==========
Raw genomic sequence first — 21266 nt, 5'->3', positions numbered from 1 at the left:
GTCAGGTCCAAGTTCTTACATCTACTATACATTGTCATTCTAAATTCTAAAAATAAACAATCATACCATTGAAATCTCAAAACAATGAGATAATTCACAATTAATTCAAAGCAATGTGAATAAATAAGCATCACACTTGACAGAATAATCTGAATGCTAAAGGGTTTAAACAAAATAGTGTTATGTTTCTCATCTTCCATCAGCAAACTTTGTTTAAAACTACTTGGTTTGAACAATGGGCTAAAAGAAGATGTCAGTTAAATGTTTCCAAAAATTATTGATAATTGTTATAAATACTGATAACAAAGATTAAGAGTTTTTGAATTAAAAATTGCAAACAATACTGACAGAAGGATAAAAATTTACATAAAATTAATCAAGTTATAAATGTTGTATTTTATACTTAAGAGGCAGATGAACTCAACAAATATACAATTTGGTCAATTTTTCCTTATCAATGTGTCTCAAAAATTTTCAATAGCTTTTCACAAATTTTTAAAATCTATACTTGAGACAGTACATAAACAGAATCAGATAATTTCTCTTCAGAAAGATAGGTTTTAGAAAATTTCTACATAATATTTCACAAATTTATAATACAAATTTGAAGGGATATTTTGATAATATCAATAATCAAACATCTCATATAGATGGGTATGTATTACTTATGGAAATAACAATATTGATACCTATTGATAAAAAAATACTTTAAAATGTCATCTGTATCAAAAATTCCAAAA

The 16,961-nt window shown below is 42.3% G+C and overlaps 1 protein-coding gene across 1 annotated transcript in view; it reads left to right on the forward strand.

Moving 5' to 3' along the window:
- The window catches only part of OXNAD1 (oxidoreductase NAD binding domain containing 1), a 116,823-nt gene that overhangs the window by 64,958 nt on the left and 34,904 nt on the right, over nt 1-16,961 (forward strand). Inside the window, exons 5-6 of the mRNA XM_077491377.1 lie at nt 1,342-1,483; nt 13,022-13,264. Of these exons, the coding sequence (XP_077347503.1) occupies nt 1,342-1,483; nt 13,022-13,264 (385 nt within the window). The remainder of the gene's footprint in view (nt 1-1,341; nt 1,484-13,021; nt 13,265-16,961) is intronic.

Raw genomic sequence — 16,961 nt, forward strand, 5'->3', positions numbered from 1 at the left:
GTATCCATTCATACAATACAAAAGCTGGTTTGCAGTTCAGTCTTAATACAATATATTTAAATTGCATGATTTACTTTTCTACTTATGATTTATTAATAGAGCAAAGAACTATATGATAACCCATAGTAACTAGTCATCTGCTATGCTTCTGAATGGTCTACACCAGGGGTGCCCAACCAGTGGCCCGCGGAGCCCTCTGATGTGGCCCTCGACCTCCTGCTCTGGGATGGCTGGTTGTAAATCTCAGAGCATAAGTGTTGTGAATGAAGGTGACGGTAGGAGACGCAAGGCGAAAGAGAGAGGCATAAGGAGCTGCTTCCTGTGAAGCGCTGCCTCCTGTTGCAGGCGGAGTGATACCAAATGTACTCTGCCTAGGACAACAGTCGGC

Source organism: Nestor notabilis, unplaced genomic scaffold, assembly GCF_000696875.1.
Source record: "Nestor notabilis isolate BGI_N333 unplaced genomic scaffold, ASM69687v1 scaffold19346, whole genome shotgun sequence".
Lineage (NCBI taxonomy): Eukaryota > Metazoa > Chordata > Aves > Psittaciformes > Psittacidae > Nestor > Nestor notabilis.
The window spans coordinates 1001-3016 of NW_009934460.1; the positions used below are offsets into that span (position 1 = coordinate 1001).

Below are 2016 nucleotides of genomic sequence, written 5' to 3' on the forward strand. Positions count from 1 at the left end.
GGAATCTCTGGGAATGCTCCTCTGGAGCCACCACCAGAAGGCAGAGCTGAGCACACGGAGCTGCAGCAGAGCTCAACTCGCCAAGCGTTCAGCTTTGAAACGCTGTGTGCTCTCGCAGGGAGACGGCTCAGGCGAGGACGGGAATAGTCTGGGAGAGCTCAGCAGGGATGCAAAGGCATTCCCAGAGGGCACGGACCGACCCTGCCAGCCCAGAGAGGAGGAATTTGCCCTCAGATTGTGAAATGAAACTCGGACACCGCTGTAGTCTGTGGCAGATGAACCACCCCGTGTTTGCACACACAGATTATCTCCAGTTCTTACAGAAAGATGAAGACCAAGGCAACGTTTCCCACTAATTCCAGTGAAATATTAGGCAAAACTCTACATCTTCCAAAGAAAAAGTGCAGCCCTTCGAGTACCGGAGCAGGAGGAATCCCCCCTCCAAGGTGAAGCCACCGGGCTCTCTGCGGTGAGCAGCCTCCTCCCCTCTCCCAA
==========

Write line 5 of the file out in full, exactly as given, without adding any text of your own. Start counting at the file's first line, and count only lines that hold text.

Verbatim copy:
- The window catches only part of OXNAD1 (oxidoreductase NAD binding domain containing 1), a 116,823-nt gene that overhangs the window by 64,958 nt on the left and 34,904 nt on the right, over nt 1-16,961 (forward strand). Inside the window, exons 5-6 of the mRNA XM_077491377.1 lie at nt 1,342-1,483; nt 13,022-13,264. Of these exons, the coding sequence (XP_077347503.1) occupies nt 1,342-1,483; nt 13,022-13,264 (385 nt within the window). The remainder of the gene's footprint in view (nt 1-1,341; nt 1,484-13,021; nt 13,265-16,961) is intronic.